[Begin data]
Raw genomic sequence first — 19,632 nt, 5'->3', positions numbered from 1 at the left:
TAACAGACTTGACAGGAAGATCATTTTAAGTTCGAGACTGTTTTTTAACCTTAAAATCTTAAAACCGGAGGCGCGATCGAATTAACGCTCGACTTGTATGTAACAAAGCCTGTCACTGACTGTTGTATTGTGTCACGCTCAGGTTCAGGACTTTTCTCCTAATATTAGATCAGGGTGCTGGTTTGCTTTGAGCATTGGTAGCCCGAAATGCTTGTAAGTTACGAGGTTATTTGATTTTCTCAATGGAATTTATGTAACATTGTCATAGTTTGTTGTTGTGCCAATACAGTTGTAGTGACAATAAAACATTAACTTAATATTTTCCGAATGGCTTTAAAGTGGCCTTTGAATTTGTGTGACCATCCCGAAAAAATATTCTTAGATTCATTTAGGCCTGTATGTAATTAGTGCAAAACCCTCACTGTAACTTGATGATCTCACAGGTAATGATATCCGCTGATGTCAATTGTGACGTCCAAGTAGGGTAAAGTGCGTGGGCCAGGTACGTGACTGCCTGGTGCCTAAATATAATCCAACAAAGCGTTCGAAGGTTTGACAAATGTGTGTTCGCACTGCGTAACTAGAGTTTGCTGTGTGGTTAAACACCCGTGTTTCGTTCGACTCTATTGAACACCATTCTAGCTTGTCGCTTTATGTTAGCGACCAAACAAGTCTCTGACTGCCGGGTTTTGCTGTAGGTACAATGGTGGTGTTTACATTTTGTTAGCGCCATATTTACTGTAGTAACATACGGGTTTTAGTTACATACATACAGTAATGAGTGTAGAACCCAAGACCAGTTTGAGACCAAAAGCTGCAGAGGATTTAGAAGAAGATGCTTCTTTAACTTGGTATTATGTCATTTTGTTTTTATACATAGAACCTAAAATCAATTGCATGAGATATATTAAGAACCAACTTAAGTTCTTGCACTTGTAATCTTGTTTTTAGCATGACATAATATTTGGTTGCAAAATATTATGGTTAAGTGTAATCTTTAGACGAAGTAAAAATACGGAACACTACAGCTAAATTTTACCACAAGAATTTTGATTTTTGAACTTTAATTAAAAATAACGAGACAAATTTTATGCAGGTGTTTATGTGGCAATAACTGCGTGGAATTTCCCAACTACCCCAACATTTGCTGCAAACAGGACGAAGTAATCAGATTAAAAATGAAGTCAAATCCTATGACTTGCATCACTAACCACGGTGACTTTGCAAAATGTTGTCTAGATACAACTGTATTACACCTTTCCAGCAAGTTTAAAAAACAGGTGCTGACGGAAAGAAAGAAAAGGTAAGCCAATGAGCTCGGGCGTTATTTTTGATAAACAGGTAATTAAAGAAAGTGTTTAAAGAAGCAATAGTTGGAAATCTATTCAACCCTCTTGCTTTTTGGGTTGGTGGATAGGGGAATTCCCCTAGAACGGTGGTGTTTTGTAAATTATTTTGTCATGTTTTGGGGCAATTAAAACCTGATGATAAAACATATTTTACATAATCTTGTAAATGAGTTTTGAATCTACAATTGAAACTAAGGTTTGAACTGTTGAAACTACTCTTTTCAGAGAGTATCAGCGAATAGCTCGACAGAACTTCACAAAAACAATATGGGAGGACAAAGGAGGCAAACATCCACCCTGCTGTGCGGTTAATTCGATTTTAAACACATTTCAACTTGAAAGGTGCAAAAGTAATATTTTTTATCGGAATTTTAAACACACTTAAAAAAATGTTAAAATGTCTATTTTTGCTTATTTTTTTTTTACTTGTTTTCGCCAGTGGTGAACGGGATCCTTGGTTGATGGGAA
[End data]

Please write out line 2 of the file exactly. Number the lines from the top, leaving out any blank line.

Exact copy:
TAACAGACTTGACAGGAAGATCATTTTAAGTTCGAGACTGTTTTTTAACCTTAAAATCTTAAAACCGGAGGCGCGATCGAATTAACGCTCGACTTGTATGTAACAAAGCCTGTCACTGACTGTTGTATTGTGTCACGCTCAGGTTCAGGACTTTTCTCCTAATATTAGATCAGGGTGCTGGTTTGCTTTGAGCATTGGTAGCCCGAAATGCTTGTAAGTTACGAGGTTATTTGATTTTCTCAATGGAATTTATGTAACATTGTCATAGTTTGTTGTTGTGCCAATACAGTTGTAGTGACAATAAAACATTAACTTAATATTTTCCGAATGGCTTTAAAGTGGCCTTTGAATTTGTGTGACCATCCCGAAAAAATATTCTTAGATTCATTTAGGCCTGTATGTAATTAGTGCAAAACCCTCACTGTAACTTGATGATCTCACAGGTAATGATATCCGCTGATGTCAATTGTGACGTCCAAGTAGGGTAAAGTGCGTGGGCCAGGTACGTGACTGCCTGGTGCCTAAATATAATCCAACAAAGCGTTCGAAGGTTTGACAAATGTGTGTTCGCACTGCGTAACTAGAGTTTGCTGTGTGGTTAAACACCCGTGTTTCGTTCGACTCTATTGAACACCATTCTAGCTTGTCGCTTTATGTTAGCGACCAAACAAGTCTCTGACTGCCGGGTTTTGCTGTAGGTACAATGGTGGTGTTTACATTTTGTTAGCGCCATATTTACTGTAGTAACATACGGGTTTTAGTTACATACATACAGTAATGAGTGTAGAACCCAAGACCAGTTTGAGACCAAAAGCTGCAGAGGATTTAGAAGAAGATGCTTCTTTAACTTGGTATTATGTCATTTTGTTTTTATACATAGAACCTAAAATCAATTGCATGAGATATATTAAGAACCAACTTAAGTTCTTGCACTTGTAATCTTGTTTTTAGCATGACATAATATTTGGTTGCAAAATATTATGGTTAAGTGTAATCTTTAGACGAAGTAAAAATACGGAACACTACAGCTAAATTTTACCACAAGAATTTTGATTTTTGAACTTTAATTAAAAATAACGAGACAAATTTTATGCAGGTGTTTATGTGGCAATAACTGCGTGGAATTTCCCAACTACCCCAACATTTGCTGCAAACAGGACGAAGTAATCAGATTAAAAATGAAGTCAAATCCTATGACTTGCATCACTAACCACGGTGACTTTGCAAAATGTTGTCTAGATACAACTGTATTACACCTTTCCAGCAAGTTTAAAAAACAGGTGCTGACGGAAAGAAAGAAAAGGTAAGCCAATGAGCTCGGGCGTTATTTTTGATAAACAGGTAATTAAAGAAAGTGTTTAAAGAAGCAATAGTTGGAAATCTATTCAACCCTCTTGCTTTTTGGGTTGGTGGATAGGGGAATTCCCCTAGAACGGTGGTGTTTTGTAAATTATTTTGTCATGTTTTGGGGCAATTAAAACCTGATGATAAAACATATTTTACATAATCTTGTAAATGAGTTTTGAATCTACAATTGAAACTAAGGTTTGAACTGTTGAAACTACTCTTTTCAGAGAGTATCAGCGAATAGCTCGACAGAACTTCACAAAAACAATATGGGAGGACAAAGGAGGCAAACATCCACCCTGCTGTGCGGTTAATTCGATTTTAAACACATTTCAACTTGAAAGGTGCAAAAGTAATATTTTTTATCGGAATTTTAAACACACTTAAAAAAATGTTAAAATGTCTATTTTTGCTTATTTTTTTTTTACTTGTTTTCGCCAGTGGTGAACGGGATCCTTGGTTGATGGGAA